Besides doing a lot of listening and thinking, I have been working through a program that many on Instagram have recommended called the Me and White Supremacy Workbook. Its creator Layla F. Saad describes it as “a first-of-its-kind personal anti-racism tool for people holding white privilege to begin to examine and dismantle their complicity in the oppressive system of white supremacy.” If I thought I was one of the good guys, that I wasn’t part of the problem, that I didn’t really have a role to play in this fight, this workbook is making me think again.

The book Waking Up White, and Finding Myself in the Story of Race by Debby Irving has also been eye-opening. Irving walks the reader through her journey from well-intentioned fool to the point where she finally begins to realize that when it comes to racial bias, “there’s no such thing as neutral: either I’m intentionally and strategically working against it, or I’m aiding and abetting the system.”

This was echoed for me when I read a post by @antigonanyc on Instagram. Yamil Anglada says it feels like those who have the option of talking about race would

. . . rather be able to read our stories as though they’re pop novels you can put back on a shelf and forget about in a few days or weeks. The fact that they moved you makes you feel good about yourself and how big of a heart you have.
But that’s weak. Anyone with a morsel of human decency can sympathize with accounts of the experiences of BIPoC. It takes a bigger and much stronger person to be moved into action, to say, “not anymore—not on my watch—what do you (BIPoC) need me to do? Lead the way!” That would require humility. It would require work. It would require courage. It would require frequent discomfort.

Link to post on Instagram

Let that sink in.

This work has already made me uncomfortable. I cringe to think of so many things I didn’t know I didn’t know. It’s embarrassing and worse. But here I am. I am realizing that as Irving says, “Color-blindness, a philosophy that denies the way lives play out differently along racial lines, actually maintains the very cycle of silence, ignorance, and denial that needs to be broken for racism to be dismantled.”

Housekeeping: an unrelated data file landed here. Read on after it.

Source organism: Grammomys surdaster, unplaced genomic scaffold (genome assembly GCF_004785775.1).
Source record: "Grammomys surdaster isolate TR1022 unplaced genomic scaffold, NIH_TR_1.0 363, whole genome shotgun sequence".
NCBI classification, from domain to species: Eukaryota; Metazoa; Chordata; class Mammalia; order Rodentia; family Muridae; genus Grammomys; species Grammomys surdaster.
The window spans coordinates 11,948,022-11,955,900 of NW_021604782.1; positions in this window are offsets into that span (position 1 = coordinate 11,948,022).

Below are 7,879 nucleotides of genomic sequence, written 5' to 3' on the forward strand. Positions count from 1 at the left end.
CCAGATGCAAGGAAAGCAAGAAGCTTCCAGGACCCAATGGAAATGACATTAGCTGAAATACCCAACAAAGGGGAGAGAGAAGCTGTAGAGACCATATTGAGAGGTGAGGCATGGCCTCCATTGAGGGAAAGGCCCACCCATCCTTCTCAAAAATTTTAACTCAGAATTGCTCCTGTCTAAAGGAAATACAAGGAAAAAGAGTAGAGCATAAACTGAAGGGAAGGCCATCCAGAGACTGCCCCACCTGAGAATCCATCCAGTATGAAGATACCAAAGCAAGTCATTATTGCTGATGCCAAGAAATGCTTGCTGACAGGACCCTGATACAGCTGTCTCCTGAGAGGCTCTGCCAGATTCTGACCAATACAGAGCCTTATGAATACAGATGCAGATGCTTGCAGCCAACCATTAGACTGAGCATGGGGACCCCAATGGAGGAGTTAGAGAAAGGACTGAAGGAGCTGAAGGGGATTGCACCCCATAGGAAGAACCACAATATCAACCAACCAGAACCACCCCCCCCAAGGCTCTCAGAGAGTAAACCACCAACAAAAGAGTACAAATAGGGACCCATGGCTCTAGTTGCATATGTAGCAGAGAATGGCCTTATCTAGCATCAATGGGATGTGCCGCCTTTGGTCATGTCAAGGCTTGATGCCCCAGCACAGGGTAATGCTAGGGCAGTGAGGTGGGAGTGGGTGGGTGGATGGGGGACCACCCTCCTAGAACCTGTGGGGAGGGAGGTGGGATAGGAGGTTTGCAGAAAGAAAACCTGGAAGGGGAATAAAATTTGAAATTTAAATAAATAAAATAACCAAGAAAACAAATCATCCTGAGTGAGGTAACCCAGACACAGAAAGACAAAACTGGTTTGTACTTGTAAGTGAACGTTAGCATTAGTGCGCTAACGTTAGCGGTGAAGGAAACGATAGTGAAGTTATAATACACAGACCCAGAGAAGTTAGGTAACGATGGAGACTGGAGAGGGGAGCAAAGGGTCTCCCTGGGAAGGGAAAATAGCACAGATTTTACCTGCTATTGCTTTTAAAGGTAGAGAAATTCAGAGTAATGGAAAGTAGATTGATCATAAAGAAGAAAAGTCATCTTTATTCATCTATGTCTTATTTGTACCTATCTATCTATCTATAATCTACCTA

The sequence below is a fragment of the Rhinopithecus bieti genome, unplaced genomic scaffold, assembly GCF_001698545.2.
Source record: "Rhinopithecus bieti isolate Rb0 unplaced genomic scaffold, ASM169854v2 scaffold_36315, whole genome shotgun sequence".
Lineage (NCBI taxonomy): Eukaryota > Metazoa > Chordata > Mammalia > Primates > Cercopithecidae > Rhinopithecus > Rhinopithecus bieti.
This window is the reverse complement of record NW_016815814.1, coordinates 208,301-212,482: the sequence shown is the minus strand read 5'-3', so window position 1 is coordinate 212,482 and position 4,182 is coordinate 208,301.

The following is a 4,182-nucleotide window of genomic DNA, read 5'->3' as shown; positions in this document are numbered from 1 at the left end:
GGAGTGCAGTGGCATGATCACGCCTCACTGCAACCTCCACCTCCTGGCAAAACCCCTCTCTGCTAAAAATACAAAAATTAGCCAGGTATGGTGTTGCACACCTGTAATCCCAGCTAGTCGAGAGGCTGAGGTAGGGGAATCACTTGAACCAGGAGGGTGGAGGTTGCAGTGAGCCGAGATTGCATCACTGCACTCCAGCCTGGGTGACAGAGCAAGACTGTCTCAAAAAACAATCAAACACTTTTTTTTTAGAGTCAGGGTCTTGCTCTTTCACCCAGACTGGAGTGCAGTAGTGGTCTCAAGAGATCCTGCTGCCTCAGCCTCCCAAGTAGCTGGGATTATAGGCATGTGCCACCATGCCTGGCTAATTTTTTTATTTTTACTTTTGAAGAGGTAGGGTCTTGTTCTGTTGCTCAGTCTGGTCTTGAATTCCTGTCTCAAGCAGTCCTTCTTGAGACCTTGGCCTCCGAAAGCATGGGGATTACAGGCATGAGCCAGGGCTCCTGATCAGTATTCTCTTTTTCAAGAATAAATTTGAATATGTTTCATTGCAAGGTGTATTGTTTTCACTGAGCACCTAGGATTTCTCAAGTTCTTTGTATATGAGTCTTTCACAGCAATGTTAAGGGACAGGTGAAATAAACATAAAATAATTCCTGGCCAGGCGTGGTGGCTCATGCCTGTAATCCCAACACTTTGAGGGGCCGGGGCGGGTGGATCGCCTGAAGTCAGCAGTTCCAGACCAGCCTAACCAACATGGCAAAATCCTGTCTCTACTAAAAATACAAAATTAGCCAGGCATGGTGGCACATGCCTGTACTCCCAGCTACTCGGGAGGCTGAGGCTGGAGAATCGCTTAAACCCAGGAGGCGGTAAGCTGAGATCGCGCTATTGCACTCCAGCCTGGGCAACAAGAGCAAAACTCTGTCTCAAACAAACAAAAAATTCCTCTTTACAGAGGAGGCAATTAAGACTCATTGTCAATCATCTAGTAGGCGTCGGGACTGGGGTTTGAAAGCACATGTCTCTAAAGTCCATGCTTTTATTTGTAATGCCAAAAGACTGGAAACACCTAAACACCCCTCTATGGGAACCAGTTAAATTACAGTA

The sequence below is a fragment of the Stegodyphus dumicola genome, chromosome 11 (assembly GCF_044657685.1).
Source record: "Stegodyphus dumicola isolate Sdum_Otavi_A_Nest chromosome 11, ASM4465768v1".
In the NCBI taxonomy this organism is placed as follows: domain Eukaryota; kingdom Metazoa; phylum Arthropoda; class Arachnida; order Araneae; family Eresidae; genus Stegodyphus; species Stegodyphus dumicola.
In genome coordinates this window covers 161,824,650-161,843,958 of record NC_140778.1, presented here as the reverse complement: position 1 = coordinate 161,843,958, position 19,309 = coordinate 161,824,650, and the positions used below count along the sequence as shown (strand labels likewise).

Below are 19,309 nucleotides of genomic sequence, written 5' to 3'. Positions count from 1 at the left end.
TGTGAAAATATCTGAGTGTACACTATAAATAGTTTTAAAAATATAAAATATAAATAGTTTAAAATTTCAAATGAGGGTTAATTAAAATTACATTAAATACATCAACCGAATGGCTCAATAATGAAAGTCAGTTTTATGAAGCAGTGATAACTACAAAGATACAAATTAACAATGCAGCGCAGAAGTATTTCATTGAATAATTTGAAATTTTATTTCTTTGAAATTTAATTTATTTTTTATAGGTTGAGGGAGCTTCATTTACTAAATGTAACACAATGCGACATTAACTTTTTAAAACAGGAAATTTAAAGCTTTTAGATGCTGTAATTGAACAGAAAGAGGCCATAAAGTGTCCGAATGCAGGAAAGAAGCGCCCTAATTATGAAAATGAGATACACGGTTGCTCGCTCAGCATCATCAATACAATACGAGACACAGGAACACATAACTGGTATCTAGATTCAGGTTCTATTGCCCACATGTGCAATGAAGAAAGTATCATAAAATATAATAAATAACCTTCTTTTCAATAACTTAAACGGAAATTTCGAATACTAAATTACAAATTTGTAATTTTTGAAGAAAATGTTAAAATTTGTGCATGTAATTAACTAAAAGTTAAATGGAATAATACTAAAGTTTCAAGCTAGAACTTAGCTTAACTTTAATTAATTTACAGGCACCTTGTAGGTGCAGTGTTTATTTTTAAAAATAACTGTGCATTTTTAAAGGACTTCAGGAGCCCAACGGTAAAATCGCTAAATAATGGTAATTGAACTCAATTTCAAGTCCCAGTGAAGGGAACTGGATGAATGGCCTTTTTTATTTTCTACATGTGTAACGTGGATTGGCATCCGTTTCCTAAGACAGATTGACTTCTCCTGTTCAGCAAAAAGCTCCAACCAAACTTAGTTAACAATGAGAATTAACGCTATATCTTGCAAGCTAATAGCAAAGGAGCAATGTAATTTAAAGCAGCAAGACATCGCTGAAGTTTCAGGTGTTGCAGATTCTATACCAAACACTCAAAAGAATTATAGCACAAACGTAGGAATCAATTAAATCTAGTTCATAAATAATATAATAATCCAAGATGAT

In addition to the reading I’ve been doing, I’ve begun following the Instagram accounts of people like @antigonanyc, @su.krita, @knitquiltsewstitch, @tina.say.knits, and @heartbunknitsandmore. I’ve joined the Solidarity Swap being hosted on Ravelry. I’ve started to actively seek out designers and vendors who are Black and Indigenous People of Color (BIPoC) and People of Color (PoC).

Do I think these small gestures will change anything? Not right away. Am I worried I’ll not do enough or that I’ll say or do the wrong thing? I am. Is it worth those minor risks to stand up and be counted? Absolutely! And so I say, and for the record, “Let me be moved to action, let me be one who says loudly and clearly, ‘not anymore—not on my watch—what do you (BIPoC) need me to do? Lead the way!’”

“I just knit.” 3

I love this article from the Hartford Courant.

Sixteen-year-old Ruby Alvarez says, “When I knit I don’t think about anything. I just knit. It helps me relax. When I’m sad and feel down I knit. It just makes me feel better. I recommend it to others that are going through issues and stuff.”

Dennis Henderson, 16, from left, Nathan Awuah, 16, and Ruby Alvarez, 16, spend time knitting together during their weekly knitting class at New Visions Alternative School. The school recently started a knitting class that helps students to relax. 

The article by Patrick Raycraft ( and the accompanying photo appear in the January 11, 2019, issue of the Hartford Courant.